The Cape Epic 2017 made headlines after the organizers decided to shorten Stage 2 from 102 km down to 62 km because of the extremely high temperatures that weather forecasters were predicting.
Stage 1 saw 80 teams fail to finish – the 103km route began in Hermanus and looped back there, but the temperatures exceeded 40 degrees Celsius, and the dry, dusty route with a long single-track climb and a rugged descent claimed 12 percent of the riders – the most out of any Cape Epic stage in at least the last 11 years.
The 3.5 km climb, which saw a gain of 350 m in altitude, is steep, but should not be considered unrideable to a conditioned athlete. The descent is challenging and rugged, but again it was far from unrideable. The challenge, for some riders, wasn’t so much the climb but the sheer number of riders that opted to dismount – getting in the way and making other riders struggle because instead of focusing on the ascent they were forced to put their attention and energy into making sure that other riders were keeping clear.
The large number of DNFs in stage 1 may have been avoided if the organizers had extended the cut-off time for the stage. This is something that happens fairly often if the leaders are behind schedule – but in this instance the leaders were on-time, it was the rest of the riders that were behind, so there was no need to do that in the estimation of the organizers.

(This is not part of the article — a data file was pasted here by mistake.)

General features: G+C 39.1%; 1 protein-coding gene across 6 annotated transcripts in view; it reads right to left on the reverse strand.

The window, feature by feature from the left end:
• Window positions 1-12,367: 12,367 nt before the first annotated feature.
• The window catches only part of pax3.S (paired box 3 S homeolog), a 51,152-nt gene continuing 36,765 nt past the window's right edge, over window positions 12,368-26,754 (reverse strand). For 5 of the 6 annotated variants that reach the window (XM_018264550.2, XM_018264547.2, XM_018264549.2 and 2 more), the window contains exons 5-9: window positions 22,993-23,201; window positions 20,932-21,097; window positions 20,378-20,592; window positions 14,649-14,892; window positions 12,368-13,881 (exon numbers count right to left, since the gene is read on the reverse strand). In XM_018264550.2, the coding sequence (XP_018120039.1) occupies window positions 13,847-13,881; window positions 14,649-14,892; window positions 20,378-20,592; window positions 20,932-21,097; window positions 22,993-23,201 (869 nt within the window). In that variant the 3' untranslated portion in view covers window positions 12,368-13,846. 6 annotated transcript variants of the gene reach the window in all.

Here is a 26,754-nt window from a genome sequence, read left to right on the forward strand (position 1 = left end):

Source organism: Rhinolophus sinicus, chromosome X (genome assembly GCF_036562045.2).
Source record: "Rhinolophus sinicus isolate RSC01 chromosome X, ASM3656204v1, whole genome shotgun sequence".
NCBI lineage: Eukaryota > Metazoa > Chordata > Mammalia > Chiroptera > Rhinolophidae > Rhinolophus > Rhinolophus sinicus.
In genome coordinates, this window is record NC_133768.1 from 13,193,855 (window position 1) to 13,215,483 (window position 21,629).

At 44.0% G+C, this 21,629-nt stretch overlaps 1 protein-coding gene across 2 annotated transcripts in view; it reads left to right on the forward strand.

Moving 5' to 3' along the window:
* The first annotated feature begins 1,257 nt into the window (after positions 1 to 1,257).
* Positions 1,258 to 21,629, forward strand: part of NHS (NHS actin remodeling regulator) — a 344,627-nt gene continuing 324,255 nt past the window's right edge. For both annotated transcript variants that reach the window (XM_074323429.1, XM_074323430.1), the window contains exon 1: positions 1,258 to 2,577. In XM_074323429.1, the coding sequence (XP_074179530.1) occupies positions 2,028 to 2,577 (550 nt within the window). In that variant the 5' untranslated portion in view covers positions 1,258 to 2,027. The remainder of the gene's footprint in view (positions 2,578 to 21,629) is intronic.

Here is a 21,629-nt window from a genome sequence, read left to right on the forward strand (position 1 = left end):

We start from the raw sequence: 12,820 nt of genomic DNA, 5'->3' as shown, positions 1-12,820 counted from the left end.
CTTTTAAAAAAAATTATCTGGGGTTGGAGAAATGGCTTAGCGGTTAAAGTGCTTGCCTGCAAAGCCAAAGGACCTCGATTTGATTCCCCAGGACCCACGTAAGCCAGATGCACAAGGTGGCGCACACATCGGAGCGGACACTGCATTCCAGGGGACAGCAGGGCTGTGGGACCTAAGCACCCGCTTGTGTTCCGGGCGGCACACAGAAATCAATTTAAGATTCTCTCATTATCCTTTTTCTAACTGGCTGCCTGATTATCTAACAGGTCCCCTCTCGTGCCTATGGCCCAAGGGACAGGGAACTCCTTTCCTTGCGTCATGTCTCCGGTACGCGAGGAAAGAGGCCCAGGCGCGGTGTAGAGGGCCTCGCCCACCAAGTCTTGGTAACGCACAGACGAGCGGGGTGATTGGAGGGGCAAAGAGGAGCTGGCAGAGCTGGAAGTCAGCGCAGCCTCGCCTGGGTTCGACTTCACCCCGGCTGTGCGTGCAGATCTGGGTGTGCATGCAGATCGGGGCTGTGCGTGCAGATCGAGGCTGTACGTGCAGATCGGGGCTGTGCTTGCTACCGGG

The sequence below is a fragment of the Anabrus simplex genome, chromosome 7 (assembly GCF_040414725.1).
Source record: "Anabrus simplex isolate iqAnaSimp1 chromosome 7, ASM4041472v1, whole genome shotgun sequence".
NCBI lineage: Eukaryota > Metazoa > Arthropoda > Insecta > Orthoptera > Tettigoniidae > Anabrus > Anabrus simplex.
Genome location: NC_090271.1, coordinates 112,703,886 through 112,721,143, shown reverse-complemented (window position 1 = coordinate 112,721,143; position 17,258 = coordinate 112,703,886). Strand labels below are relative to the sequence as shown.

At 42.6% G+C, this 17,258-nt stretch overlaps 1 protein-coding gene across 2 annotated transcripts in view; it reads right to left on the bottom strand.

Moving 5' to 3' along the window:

The leading riders managed to do the ascent quite readily, and were confident during the descent too, taking just 44 minutes for that combined portion of the course. Compare the average speed of the leaders with that of the back of the pack however and the difference in performance is massive. The last finishers averaged less than 5km/hr on that portion of the course – while the leaders achieved speeds of more than 20km/hr – and we must remember that there were 80 people who did not finish at all.
This was just the second day of the race, so it’s not as if the riders were extremely fatigued – and it’s not as if we could say that heat was an issue is given that it’s something to be expected on the Cape Epic races – ever since the first race, the community has talked about how dry, dusty and hot the race is – so the riders should have been prepared for the challenge.
Did the organizers set the race bar too high this year? Was it too challenging and too technical? It’s hard to tell – but there were 163 teams that failed to finish the full eight days, and 211 riders who didn’t finish – of which 131 were first-timers. Perhaps the number of first-timers not finishing is a sign that it’s the riders who are under-prepared, and that there should be more emphasis on taking the race seriously. Cape Epic has the prestige of Stage Hors Categorie rating, and yet it allows novices to take part. Clearly, those novices aren’t always up to the challenge.
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